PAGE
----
As we experience a shift in retail purchases from in person to online, we see the repositioning of aging, vacant and underutilized shopping centers as a valuable opportunity. The addition of a residential component to these retail centers brings opportunity for new life by providing a crucial missing element – people. By inviting residents in, surrounding businesses are given a new opportunity to flourish, resulting in positive social and economic benefits for the entire community.
At KEPHART, we have taken three varied approaches to repositioning shopping centers:
In a project for Price Development Group, we removed and replaced a former K-Mart with a 353-unit multifamily apartment community that fits into a master plan redevelopment of Denver’s design district. The site is currently surrounded by restaurants, a grocery store and public transportation stops, much of which are being redeveloped over the next several years. The removal of the declining retail space, in combination with the new residential and nearby retail additions will revamp this portion of the city.
The Streets at Southglenn is an established mixed-use master plan community in Centennial, Colorado with an abundance of shopping and dining, as well as a previously existing residential component. The south side of the community is home to a now vacant Sears building that will soon be replaced with a 395-unit multifamily apartment building and a shared park. The removal of the empty retail area and infusion of green space will create new opportunities for community connection and will generate new traffic for surrounding shops and restaurants.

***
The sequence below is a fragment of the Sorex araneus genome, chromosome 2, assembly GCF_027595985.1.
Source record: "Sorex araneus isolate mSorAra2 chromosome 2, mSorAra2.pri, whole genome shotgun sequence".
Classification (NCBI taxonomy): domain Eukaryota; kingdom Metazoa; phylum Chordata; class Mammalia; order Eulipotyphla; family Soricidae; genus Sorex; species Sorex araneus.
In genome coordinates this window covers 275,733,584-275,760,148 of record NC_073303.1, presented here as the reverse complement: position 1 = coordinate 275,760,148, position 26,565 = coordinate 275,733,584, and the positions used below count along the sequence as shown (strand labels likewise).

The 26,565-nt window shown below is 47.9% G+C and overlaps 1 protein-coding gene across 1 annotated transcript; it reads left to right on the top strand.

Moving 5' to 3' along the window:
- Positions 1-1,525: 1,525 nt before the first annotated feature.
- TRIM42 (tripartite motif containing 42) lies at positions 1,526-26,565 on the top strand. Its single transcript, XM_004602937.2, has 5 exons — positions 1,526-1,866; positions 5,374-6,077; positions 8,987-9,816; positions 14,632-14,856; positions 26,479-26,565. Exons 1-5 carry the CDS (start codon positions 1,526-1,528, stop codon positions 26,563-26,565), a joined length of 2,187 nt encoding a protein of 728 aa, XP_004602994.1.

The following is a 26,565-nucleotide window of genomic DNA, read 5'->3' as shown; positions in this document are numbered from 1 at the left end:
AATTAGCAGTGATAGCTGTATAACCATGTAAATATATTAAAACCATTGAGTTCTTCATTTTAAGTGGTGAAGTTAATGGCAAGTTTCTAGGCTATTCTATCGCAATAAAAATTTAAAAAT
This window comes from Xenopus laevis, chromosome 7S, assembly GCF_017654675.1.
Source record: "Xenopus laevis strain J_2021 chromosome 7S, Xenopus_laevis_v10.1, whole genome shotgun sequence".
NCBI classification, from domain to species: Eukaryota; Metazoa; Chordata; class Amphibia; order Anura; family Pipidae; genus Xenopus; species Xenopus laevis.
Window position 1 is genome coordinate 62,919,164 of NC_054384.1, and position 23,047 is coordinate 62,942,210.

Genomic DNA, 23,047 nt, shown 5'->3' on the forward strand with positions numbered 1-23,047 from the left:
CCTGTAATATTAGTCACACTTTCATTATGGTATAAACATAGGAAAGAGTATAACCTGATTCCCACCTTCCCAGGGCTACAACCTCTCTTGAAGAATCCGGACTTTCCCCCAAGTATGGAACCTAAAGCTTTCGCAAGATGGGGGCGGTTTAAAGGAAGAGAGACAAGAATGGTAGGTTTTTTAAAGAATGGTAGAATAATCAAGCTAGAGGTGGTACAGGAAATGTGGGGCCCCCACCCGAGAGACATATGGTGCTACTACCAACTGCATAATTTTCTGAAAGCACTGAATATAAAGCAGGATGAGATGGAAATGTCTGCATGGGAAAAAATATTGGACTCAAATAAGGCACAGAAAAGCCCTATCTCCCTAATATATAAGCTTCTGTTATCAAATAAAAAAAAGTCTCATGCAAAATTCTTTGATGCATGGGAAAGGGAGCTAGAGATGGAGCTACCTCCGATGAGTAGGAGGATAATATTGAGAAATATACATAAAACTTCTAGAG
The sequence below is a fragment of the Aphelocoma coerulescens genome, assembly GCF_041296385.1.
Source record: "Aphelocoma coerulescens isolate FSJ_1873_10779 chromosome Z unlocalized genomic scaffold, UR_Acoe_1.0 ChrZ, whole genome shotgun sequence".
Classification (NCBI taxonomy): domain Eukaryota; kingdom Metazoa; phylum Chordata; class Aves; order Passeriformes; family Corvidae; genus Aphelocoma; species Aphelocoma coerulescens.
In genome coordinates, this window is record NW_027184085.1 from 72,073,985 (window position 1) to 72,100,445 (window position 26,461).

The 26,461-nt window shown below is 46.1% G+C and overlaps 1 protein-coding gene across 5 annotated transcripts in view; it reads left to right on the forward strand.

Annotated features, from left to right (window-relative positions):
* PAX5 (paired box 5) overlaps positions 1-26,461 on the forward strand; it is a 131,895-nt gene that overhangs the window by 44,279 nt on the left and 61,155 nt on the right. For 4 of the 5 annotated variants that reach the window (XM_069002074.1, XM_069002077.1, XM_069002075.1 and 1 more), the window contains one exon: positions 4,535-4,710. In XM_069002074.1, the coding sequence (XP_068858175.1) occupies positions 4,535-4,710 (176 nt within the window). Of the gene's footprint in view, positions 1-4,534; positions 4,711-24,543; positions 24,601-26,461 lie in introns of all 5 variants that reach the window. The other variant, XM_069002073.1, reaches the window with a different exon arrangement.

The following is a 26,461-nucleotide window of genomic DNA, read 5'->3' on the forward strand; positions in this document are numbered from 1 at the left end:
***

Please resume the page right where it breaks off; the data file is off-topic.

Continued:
In El Dorado Hills, California, the Town Center master plan was missing a much-needed residential component. Element 79, a 214-unit luxury multifamily apartment community, was designed to complete the master plan by connecting the big-box retail, office space and small-scale boutique retail already existing in the community. By incorporating a multifamily component that seamlessly fits into the context of the area, the Town Center now not only feels complete, but has new vitality and life due to the increase in traffic from residents and visitors alike.
Though each of these approaches is unique, they all have the same end goal of infusing new life into declining retail centers. This ultimately generates a sustainable customer base for surrounding businesses and keeps the cycle of development propelling forward. If you have questions about a particular approach or would like guidance getting started on your own project, give us a call at 303-832-4474.
For more repositioning inspiration, check out this concept that transforms a former office building into a connected, multifamily residential community.